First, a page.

Furthermore, Article 13 of the Constitution of Iran states: “Zoroastrian, Jewish, and Christian Iranians are the only recognized religious minorities, who, within the limits of the law, are free to perform their religious rites and ceremonies, and to act according to their own canon in matters of personal affairs and religious education.”

“Many more are being punished for adopting a religion of their choice, which is protected under Article 18 of the International Covenant on Civil and Political Rights, to which Iran is party,” observed Christian Solidarity Worldwide Chief Executive Mervyn Thomas. “Moreover, the effective designation of Christian doctrine as an attack on Islam amounts to the criminalization of the Christian faith.”

Open Doors ranks Iran as ninth worst for Christian persecution on its 2019 World Watch List:

The Iranian government suppresses Christianity in fear that it might replace the Islamic way of life. Under sharia (Islamic) law, Christians who evangelize to Muslims can be thrown in prison or have their churches closed. Christian media is monitored by the government and believers using such websites or channels are tracked down. Despite this, the church in Iran continues to grow.

“Christians are forbidden from sharing their faith with non-Christians,” an Open Doors fact sheet on Iran reads. “Therefore, church services in Persian, the national language, are not allowed. Converts from Islam face persecution from the government; if they attend an underground house church, they face the constant threat of arrest.”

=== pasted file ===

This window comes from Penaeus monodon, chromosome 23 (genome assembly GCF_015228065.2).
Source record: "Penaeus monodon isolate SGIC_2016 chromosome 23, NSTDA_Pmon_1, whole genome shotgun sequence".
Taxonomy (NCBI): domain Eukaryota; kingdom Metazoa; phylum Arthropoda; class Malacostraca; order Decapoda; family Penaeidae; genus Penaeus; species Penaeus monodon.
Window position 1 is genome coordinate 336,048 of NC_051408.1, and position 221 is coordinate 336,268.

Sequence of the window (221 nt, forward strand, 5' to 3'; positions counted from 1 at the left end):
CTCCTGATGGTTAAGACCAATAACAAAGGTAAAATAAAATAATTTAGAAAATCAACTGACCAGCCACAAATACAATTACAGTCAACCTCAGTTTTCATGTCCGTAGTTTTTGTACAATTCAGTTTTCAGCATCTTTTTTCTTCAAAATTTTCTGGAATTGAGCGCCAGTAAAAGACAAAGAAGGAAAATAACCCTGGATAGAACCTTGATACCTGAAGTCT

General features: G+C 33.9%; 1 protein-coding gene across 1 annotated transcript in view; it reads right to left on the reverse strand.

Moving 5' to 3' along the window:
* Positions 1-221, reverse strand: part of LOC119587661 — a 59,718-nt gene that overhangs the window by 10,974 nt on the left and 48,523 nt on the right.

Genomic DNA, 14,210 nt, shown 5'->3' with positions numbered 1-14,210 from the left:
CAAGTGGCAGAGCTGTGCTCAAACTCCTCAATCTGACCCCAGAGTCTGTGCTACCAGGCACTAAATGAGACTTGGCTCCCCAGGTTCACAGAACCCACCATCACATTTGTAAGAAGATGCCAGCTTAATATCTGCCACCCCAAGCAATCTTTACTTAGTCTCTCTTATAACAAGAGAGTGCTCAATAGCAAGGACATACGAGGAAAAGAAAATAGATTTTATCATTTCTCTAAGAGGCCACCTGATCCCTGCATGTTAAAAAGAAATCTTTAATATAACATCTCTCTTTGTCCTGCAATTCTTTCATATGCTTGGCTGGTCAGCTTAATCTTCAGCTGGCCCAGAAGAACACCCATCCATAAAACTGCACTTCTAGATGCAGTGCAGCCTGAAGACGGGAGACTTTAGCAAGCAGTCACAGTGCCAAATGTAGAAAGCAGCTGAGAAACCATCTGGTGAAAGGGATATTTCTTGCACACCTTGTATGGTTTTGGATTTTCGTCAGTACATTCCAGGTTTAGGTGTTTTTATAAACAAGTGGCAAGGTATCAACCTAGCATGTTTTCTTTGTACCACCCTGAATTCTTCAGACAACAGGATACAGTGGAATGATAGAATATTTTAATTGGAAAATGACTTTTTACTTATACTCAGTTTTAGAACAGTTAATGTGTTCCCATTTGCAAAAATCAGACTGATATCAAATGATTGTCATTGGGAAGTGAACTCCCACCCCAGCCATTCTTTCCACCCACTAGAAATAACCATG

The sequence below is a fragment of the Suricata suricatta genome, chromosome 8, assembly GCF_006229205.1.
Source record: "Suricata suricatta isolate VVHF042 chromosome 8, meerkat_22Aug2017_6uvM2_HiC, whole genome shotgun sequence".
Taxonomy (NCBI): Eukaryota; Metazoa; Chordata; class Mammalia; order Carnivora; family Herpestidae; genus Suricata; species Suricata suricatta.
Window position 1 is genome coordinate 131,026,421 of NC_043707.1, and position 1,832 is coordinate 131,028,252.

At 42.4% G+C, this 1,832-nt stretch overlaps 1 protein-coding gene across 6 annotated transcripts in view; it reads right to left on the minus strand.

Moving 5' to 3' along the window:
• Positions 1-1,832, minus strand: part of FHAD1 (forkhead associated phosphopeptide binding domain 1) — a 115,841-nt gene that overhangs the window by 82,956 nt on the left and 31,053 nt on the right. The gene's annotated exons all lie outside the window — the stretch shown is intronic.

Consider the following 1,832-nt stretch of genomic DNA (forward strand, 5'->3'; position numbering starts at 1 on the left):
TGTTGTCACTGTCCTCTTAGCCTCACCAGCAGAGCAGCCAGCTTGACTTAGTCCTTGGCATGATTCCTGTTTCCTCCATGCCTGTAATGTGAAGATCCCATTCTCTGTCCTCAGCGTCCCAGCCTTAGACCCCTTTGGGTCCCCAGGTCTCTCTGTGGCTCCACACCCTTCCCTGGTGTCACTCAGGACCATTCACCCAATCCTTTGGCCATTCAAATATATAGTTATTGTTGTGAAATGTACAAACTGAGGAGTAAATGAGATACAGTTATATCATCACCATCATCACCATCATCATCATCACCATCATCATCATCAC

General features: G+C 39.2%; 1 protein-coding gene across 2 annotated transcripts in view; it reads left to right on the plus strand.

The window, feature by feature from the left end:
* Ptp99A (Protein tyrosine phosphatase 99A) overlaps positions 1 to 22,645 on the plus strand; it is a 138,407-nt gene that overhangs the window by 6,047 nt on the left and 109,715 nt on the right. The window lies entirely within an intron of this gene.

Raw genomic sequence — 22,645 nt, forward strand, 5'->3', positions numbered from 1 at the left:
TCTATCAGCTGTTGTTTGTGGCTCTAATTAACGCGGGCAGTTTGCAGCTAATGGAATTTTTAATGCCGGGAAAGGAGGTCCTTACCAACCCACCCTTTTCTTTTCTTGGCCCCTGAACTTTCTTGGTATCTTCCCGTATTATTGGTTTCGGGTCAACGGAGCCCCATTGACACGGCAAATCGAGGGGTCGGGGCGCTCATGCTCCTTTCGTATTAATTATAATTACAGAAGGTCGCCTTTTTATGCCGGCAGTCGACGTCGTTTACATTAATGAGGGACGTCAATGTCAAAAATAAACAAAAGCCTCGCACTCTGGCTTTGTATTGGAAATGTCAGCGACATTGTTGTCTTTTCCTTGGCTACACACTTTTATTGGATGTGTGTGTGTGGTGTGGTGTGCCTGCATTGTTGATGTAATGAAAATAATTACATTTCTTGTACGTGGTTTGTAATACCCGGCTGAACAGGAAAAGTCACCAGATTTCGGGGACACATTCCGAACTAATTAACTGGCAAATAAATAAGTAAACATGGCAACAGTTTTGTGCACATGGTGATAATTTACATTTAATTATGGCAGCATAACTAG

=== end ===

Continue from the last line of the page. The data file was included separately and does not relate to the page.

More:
U.S. Secretary of State Michael Pompeo hosted the second Ministerial to Advance Religious Freedom in Washington on July 16–18.

According to the State Department’s website: “The Ministerial reaffirmed international commitments to promote religious freedom for all and focus on concrete outcomes that produce durable, positive change. A broad range of stakeholders convened to discuss challenges, identify concrete ways to combat religious persecution and discrimination and ensure greater respect for freedom of religion or belief.”

“The protection of religious freedom is central to the Trump administration’s foreign policy, and protecting this human right is an essential part of who we are as Americans,” declared Pompeo.

But PJ Media ends its coverage of Kanbari’s imprisonment by asking two questions:

Why isn’t the West inviting these [Iranian] Christians to come on over? These people aren’t safe in their own country, they’re truly persecuted … and when they come to Europe or the United States, they’ll almost certainly quickly adapt.

How strange that the left isn’t talking about them, isn’t it?

Iranian Christians, through International Christian Response, request prayer for those who recently attended court hearings and for those who are still in detention waiting to be summoned to court.

They ask for prayers that:

– The name of Jesus Christ will be honored in the court hearings and the Gospel faithfully represented.
– God will encourage those who have attended or will be attending court hearings and know His peace and strength without fear or anxiety.
– The judges will judge righteously as accountable to God and remember the commitment of Iran to uphold religious freedom.

Source » churchmilitant